Discussions of the morality of torture have a bad habit of descending into a common game-theory scenario derived from the "Trolley Problem." It goes like this: imagine that your entire family was locked in a building that was going to blow up in ten minutes. You don’t know where the bomb is, but you have the person who placed it in custody. Would you torture the person in order to save your family?
This is actually an interesting ethical problem—fun in the way that a crossword puzzle is fun and just as useless in serious policy discussions. Abstract thought experiments like this are designed to filter out all of the possible variables of a situation and reduce it to two clear-cut options: either a) engage in torture, or b) your whole family dies. Situations like this do not occur in nature. They filter out everything that actually matters.
One of the things that this problem filters out is the question of effectiveness. Does torture actually produce good information? One need not ask this question in the game scenario, since its parameters assume that nine minutes of torture will produce the exact location of the bomb. In an ethics-class problem, nothing can get in the way of the clear-cut moral choice.
Even more importantly, though, games like this occur in a universe completely devoid of contexts—a universe that is therefore nothing like our own. The kinds of torture described by the recent Senate Intelligence Committee Report are not isolated acts to solve immediate problems. They are part of a much broader conflict. And even if acts of torture do solve short-term problems (and there is very little evidence that they do even this), these tactical gains must be weighed against the enormous strategic losses they cause us to incur.
Presumably, the objective of torturing prisoners is to “win” something called “the war on terror." But here’s the problem: the only way to win such a war is to stop doing things like torturing prisoners.
When we represent torture as a regrettable-but-necessary aspect of the “war on terror,” we badly mischaracterize the nature of that conflict. We are not involved in military operations against a place called “Terrorism.” There are no cities to bomb, no beaches to storm, and no supreme leader whose surrender will bring about the transition to peace. Almost nothing in this conflict will be decided by military force.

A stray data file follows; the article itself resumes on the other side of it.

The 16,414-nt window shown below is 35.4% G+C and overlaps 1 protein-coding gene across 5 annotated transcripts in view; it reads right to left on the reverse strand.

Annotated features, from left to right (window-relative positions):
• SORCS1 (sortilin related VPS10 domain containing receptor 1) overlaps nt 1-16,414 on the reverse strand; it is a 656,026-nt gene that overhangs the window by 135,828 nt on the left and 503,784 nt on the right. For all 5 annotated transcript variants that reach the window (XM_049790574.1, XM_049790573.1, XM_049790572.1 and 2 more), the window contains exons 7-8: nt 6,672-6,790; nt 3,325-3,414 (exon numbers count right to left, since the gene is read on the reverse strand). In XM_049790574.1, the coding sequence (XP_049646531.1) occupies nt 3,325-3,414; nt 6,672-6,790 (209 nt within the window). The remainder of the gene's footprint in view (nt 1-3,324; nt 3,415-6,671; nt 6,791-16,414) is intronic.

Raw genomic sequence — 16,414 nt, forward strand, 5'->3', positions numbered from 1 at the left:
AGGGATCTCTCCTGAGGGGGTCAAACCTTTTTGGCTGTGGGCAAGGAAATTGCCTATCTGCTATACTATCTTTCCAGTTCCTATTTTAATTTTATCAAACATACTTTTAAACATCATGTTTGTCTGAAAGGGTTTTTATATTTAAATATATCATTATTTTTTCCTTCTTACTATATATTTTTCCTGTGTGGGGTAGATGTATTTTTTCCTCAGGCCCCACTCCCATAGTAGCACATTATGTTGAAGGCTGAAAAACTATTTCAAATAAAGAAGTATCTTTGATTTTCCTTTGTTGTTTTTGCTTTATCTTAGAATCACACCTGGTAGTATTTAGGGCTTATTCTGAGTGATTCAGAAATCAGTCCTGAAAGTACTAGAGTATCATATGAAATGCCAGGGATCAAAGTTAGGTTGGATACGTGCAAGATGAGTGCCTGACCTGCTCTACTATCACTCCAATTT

We are involved in an ideological competition with a form of radical Islam that has embraced terrorism as a rhetorical tool. The grounds of this conflict are the hearts and minds of the billion Muslims in the world who are not terrorists. And the only way to win is to convince them that our system is better than what the terrorists have to offer.
When we break our own rules to engage in torture, we blur the moral distinctions between us and the terrorists. When we kill innocent people indiscriminately with drones, or abuse detainees in our prisons, or level villages with our bombs, we convince people that they are no safer with us than with ISIS and Al Qaeda. When we fill our airwaves and bandwidths with anti-Muslim rants, we send very clear messages of exclusion to very people that we are trying to convince to side with us. This is how you lose a war on terror.
The good news is that, to win, we need only to be our best selves. The things that we bring to the table—respect for human rights, dignity, compassion, and the rule of law—are the things that most people want. They are the values that millions of people in the Arab world have so recently fought for and demonstrated to achieve. We cannot afford to treat as casualties of a phony war the very principles through which we might someday win the real one.